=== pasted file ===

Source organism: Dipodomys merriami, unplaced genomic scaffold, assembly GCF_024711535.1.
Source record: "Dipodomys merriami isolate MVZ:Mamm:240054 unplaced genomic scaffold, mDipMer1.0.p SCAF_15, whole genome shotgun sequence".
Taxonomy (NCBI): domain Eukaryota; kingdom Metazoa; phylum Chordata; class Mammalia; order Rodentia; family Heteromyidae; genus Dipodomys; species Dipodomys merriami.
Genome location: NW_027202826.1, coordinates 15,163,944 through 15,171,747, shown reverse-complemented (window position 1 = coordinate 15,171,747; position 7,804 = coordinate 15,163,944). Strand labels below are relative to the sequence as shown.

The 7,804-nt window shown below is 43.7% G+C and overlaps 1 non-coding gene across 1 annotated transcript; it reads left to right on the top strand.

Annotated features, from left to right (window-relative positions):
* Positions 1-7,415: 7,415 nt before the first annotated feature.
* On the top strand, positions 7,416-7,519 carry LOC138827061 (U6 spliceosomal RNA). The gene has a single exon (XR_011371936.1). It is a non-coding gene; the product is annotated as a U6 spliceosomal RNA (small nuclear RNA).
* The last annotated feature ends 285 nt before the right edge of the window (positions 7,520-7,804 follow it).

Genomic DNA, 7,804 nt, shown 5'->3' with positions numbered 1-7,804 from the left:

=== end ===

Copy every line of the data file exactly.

Source organism: Dipodomys merriami, unplaced genomic scaffold, assembly GCF_024711535.1.
Source record: "Dipodomys merriami isolate MVZ:Mamm:240054 unplaced genomic scaffold, mDipMer1.0.p SCAF_15, whole genome shotgun sequence".
Taxonomy (NCBI): domain Eukaryota; kingdom Metazoa; phylum Chordata; class Mammalia; order Rodentia; family Heteromyidae; genus Dipodomys; species Dipodomys merriami.
Genome location: NW_027202826.1, coordinates 15,163,944 through 15,171,747, shown reverse-complemented (window position 1 = coordinate 15,171,747; position 7,804 = coordinate 15,163,944). Strand labels below are relative to the sequence as shown.

The 7,804-nt window shown below is 43.7% G+C and overlaps 1 non-coding gene across 1 annotated transcript; it reads left to right on the top strand.

Annotated features, from left to right (window-relative positions):
* Positions 1-7,415: 7,415 nt before the first annotated feature.
* On the top strand, positions 7,416-7,519 carry LOC138827061 (U6 spliceosomal RNA). The gene has a single exon (XR_011371936.1). It is a non-coding gene; the product is annotated as a U6 spliceosomal RNA (small nuclear RNA).
* The last annotated feature ends 285 nt before the right edge of the window (positions 7,520-7,804 follow it).

Genomic DNA, 7,804 nt, shown 5'->3' with positions numbered 1-7,804 from the left: